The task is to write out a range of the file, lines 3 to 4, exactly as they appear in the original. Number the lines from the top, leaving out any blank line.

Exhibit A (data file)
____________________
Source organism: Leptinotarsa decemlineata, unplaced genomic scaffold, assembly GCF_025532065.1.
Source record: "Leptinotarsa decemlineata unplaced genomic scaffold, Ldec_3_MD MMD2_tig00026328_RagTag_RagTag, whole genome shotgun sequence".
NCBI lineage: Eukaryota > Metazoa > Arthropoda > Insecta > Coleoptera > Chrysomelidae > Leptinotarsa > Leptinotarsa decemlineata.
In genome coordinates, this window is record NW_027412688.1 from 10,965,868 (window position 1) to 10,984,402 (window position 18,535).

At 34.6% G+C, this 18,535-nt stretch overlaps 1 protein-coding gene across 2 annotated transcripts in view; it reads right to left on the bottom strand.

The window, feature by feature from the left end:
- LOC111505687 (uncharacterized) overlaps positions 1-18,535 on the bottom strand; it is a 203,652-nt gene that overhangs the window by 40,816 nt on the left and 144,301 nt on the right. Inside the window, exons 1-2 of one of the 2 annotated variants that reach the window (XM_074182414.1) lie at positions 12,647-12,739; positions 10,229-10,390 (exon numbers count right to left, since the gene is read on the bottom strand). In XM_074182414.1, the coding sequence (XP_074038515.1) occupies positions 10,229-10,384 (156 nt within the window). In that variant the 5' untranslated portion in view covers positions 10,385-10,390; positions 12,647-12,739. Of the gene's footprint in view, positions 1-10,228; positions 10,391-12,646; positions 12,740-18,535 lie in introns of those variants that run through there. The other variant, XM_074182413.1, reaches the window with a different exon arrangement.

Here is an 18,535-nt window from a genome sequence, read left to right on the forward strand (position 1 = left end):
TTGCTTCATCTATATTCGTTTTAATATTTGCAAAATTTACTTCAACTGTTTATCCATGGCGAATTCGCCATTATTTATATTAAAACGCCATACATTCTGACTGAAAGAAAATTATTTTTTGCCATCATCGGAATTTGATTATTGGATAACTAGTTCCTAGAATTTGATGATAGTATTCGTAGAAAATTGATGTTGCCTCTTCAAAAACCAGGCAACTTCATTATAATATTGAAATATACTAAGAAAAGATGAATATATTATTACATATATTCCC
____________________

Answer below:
NCBI lineage: Eukaryota > Metazoa > Arthropoda > Insecta > Coleoptera > Chrysomelidae > Leptinotarsa > Leptinotarsa decemlineata.
In genome coordinates, this window is record NW_027412688.1 from 10,965,868 (window position 1) to 10,984,402 (window position 18,535).